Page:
return 0;
}

Output

output of function in carbon

Now, let us learn about conditional statements in the Carbon language.

Conditional Statements

Like C/C++, we can provide conditional execution to our program using if and else. Blocks of statements are performed conditionally by incorporating a simple control flow. Otherwise, blocks of statements are performed one after the other. 

Let us consider an example to understand it.

Implementation in Carbon

// Example program to find if a number is odd or even
package Sample api;

fn Main() -> i32 {
  var num: i32 = 56;

  // If the condition is satisfied
  if(num%2==0){
    Print("number is even");
  }

  // If the condition is not satisfied
  else{
      Print("number is odd");
  }
  return 0;
}

Output

output for conditional statements in carbon

Match

The match is quite similar to switch cases in C/C++. It is used to check the value of an expression against various cases. 

See the example that follows to understand it better.

Implementation in Carbon


// Example program to understand match
package Sample api;

fn Main() -> i32 {
  var a: i32 = 2;

  // Match will check the value of “a” against the following cases
  match (a) {
      case (0) => {
      Print( "a is 0");
    }
    case (1) => {
      Print( "a is 1");
    }
    case (2) => {
      Print( "a is 2");
    }
    default => {
      Print( "a is a number other than 0, 1 and 2");
    }
  }
  return 0;
}

Output

output for match in carbon

For Loop

Loops are used to execute a repeated series of statements. The “For” loop is used in Carbon for iterating within a given range.

To understand how to use for loop, look at the following example.

Implementation in Carbon

// Example program to understand for loop
package Sample api;

fn Main() -> i32 {

  var fruits: [String;3] = ("Apple", "Mango", "Banana");
  var i: i32 = 0;

  // Using for loop to print each value of the given range
  for (i: String in fruits) {
    Print(i);
  }
  return 0;
}

Output

output of for loop in carbon

While Loop

The while loop in the Carbon language is used to iterate while the given condition is true.

Let us look at the following example to understand it:

Implementation in Carbon

// Example program to understand while loop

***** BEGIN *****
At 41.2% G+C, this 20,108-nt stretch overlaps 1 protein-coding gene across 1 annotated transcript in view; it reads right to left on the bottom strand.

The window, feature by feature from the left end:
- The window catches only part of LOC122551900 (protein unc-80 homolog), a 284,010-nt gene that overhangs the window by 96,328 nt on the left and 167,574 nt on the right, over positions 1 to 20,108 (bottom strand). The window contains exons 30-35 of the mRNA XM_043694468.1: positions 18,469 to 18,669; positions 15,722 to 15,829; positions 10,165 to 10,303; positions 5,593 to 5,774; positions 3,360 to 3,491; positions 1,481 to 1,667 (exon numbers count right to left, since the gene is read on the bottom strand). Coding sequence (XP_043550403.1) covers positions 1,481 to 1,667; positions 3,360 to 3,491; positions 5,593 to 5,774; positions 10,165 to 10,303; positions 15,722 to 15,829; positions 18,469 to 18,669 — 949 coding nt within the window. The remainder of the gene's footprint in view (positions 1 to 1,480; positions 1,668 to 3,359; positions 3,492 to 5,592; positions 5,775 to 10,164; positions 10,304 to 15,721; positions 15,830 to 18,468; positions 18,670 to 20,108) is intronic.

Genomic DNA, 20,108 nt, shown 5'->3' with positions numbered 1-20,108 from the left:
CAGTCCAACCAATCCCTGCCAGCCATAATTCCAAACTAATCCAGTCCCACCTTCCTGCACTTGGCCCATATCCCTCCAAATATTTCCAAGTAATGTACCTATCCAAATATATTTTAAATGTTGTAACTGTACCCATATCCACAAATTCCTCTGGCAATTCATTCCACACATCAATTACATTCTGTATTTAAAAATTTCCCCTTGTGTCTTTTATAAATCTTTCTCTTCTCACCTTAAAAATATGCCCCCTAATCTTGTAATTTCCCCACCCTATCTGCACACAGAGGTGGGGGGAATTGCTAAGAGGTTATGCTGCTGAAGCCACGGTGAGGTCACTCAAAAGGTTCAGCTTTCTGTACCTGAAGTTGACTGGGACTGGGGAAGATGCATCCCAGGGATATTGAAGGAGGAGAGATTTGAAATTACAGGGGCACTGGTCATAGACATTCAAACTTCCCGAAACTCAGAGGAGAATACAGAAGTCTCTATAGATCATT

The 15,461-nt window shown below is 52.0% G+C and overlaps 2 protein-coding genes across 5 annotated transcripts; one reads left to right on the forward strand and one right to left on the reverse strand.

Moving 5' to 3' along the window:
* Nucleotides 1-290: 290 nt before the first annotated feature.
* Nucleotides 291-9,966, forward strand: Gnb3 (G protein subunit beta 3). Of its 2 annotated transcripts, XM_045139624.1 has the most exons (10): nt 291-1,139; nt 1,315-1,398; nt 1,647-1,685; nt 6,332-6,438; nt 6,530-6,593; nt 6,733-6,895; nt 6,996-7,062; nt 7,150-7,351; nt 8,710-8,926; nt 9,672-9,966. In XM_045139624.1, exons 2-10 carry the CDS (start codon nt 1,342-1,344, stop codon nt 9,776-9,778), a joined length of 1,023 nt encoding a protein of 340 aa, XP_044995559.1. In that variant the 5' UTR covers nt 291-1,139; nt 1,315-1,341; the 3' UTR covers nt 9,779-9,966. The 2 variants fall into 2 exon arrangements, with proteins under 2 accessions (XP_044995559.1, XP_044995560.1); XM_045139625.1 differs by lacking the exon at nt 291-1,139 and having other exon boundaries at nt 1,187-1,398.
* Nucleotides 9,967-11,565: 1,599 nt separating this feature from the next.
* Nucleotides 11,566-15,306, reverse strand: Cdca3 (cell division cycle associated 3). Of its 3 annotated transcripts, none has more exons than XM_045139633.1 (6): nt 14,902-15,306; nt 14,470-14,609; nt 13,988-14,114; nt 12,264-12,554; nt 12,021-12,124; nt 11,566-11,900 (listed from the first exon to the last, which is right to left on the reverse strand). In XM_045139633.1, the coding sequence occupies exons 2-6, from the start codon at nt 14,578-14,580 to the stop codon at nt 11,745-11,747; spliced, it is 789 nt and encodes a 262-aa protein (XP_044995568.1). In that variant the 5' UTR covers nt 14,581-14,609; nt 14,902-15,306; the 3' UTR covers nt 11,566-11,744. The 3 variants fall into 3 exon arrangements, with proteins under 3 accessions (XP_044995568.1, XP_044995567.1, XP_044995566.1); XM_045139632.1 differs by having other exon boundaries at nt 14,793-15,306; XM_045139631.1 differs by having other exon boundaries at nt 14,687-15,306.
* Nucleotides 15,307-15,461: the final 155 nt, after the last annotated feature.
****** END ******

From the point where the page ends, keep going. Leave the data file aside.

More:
package Sample api;

fn Main() -> i32 {
    var a: i32 = 0;

    // Loop continues while the condition is true
    while (a <= 3) {
        Print("condition is true, a is {0}", a);
        a = a + 1;
    }

    // Print statement is executed when the condition becomes false
    Print("condition is false, a > 3");
    return 0;
}

Output

output of while loop in carbon

Generics

Generics, like other languages, "enable Carbon constructs like functions and classes to be constructed with compile-time parameters."

“T” is used to define generics. They can be of any data type.

We have learned a lot about the introduction to Carbon programming language in detail. Let us now look at some frequently asked questions about the Carbon language.

Check this out:  R Programming language

Frequently Asked Questions

Who made the Carbon programming language?

Carbon was initially announced by Google developer “Chandler Carruth” in July 2022 at the CppNorth conference in Toronto.

What is Carbon?

Carbon is an experimental heir to C++. Given the difficulty of improving C++, this is an attempt to explore a possible future for the language. 

What is the status of the Carbon programming language?

Carbon is a free and open-source language. It is still in the experimental stage. It is currently accepting contributions from developers on GitHub.

What extent of C++ interoperability can be expected from Carbon?

Carbon is intended to be compatible with C++ programs and to facilitate migration. The Carbon toolchain will be able to compile C++ code. It is anticipated that the majority of the code will interoperate quite well.

Carbon employs which compiler infrastructure?

Carbon is built with LLVM. It will include Clang dependencies to enable interoperability with other languages.

Conclusion

This article covered an introduction to Carbon language. In this article, we have discussed a potential successor to C++, i.e., the Carbon language. We have learned about its features, goals, and basic implementation.

We hope this article helps you on your journey. You can try solving some Carbon problems, such as finding Fibonacci numbers in Carbon or determining whether a number is Armstrong in Carbon. You can refer to these articles related to Carbon by Coding Ninjas.

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Happy coding, Ninja!